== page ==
Dermabrasion is not a new treatment; it has been around since the 1950s. It should not be confused with Microdermabrasion, which is completely different and less invasive, although the aims of Dermabrasion are like that of chemical peels and laser treatment.
Dermabrasion is a more intensive surgical procedure, a skilled technique which needs to be carried out by a cosmetic surgeon or dermatologist. It involves full assessment of the patient before, during and after treatment to determine how much skin needs to be removed. The procedure usually takes up to an hour.
Dermabrasion can be used to treat deep facial lines, sun damage and acne scarring. It works by sanding or abrading the skin to remove damaged outer layers which in turn exposes new, younger-looking, smoother skin that grows in its place.
The skin to be treated is frozen or numbed then, applying either a rough wire brush or diamond wheel to the surface, the layers are scraped away. These motorised tools act like a sander with sheets of rough paper of either aluminium oxide or silica carbide crystals attached to them. A more or less substantial effect can be achieved depending on the coarseness of the paper used. The specialist will continue to work on the area until they are satisfied that the scarring is less visible.
After treatment, the skin will bleed and some swelling may occur. Bleeding can be stopped with cold compresses before a final dressing is applied. Most people will fully recover within ten days. Scabs will form at first but drop off within six to eight weeks revealing new skin which is initially red, gradually developing a normal colour. The entire healing process in terms of the fading of redness can take a few months.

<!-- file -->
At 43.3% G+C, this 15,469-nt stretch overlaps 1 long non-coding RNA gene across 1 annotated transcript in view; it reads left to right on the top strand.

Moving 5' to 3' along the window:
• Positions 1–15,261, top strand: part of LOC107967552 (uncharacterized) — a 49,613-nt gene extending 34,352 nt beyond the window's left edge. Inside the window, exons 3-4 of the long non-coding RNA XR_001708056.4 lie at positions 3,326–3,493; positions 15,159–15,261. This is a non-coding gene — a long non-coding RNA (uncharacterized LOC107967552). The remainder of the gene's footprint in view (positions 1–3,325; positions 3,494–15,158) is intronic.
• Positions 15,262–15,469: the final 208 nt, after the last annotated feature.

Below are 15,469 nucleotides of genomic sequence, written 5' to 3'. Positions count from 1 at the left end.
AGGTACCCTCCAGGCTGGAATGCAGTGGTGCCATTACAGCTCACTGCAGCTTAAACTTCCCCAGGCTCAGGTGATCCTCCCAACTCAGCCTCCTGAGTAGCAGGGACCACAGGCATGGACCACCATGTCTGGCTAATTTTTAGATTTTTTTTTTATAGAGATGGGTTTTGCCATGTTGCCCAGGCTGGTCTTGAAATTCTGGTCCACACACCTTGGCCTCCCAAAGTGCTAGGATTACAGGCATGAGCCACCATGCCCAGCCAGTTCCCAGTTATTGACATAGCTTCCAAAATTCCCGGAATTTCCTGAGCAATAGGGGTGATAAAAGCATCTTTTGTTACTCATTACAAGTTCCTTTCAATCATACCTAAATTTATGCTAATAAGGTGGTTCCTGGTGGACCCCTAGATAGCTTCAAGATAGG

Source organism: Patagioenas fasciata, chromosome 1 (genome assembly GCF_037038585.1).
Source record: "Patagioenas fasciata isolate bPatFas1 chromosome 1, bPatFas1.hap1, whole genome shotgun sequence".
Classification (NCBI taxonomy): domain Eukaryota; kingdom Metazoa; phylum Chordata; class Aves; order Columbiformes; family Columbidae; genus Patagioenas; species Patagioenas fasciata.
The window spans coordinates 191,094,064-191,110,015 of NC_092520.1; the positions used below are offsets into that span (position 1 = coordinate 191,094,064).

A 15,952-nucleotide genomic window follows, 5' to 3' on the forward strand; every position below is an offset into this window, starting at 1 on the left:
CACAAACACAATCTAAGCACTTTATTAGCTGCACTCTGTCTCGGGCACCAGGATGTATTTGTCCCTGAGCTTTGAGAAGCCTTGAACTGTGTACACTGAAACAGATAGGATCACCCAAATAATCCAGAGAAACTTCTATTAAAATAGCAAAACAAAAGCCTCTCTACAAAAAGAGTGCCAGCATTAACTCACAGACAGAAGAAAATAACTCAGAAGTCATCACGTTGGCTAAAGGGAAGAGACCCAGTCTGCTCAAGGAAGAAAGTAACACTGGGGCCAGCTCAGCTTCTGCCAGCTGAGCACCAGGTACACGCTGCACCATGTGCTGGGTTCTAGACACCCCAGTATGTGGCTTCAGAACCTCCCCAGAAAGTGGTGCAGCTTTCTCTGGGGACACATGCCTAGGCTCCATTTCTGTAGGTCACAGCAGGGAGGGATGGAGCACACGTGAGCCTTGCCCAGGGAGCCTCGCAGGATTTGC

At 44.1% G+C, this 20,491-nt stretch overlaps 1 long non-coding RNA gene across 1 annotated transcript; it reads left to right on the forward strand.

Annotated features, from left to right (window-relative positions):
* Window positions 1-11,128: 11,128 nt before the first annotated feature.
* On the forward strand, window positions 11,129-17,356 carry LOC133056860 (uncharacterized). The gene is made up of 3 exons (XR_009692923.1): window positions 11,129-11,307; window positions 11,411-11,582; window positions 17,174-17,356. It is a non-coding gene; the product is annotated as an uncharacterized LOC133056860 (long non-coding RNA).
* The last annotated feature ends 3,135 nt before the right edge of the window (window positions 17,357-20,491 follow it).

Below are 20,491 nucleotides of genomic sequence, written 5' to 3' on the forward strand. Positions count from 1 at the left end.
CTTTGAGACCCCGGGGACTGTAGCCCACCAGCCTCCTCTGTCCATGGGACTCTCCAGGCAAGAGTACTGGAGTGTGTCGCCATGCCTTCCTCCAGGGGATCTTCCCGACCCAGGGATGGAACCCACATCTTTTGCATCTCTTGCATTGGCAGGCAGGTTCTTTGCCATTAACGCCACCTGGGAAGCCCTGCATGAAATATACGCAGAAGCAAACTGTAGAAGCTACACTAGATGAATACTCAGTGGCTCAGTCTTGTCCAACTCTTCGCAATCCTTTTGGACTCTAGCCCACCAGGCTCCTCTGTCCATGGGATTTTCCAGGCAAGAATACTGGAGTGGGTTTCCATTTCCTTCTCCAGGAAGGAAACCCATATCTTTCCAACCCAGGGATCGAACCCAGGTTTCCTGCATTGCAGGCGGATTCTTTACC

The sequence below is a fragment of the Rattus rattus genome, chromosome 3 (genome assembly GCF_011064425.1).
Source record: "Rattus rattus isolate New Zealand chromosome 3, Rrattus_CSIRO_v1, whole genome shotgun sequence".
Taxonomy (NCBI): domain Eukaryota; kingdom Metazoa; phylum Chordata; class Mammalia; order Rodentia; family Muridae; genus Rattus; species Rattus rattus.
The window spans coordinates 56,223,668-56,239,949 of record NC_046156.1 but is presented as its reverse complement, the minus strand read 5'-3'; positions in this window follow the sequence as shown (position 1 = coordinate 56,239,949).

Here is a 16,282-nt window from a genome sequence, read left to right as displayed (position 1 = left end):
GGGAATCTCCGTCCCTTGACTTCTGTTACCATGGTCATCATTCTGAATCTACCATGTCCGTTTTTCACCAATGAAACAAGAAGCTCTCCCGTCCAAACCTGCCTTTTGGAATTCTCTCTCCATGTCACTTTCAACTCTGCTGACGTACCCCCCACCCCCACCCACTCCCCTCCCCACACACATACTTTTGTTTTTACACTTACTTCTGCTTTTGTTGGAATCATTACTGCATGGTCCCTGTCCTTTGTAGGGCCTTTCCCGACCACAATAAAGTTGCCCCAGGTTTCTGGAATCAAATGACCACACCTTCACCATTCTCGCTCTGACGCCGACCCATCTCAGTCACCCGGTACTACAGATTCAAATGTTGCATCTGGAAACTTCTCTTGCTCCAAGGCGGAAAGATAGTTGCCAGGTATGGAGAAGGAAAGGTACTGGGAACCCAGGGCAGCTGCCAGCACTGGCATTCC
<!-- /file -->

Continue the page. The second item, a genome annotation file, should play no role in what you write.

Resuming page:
Patients are advised to avoid sun exposure for three to six months after treatment and to use a sunscreen for two months prior and daily thereafter.
Dependent on the depth and complexity of the scarring it may be necessary to undergo further treatment after a couple of months.
For more information about Dermabrasion you are advised to talk to your GP who will be able to refer you to either a dermatologist or surgeon who specialises in this therapy.
Information contained in this Articles page has been written by talkhealth based on available medical evidence. Our evidence-based articles are certified by the Information Standard and our sources are available on request. The content is not, though, written by medical professionals and should never be considered a substitute for medical advice. You should always seek medical advice before changing your treatment routine. talkhealth does not endorse any specific products, brands, or treatments.
Information written by the talkhealth team
Last revised: 29 August 2017
Next review: 29 August 2020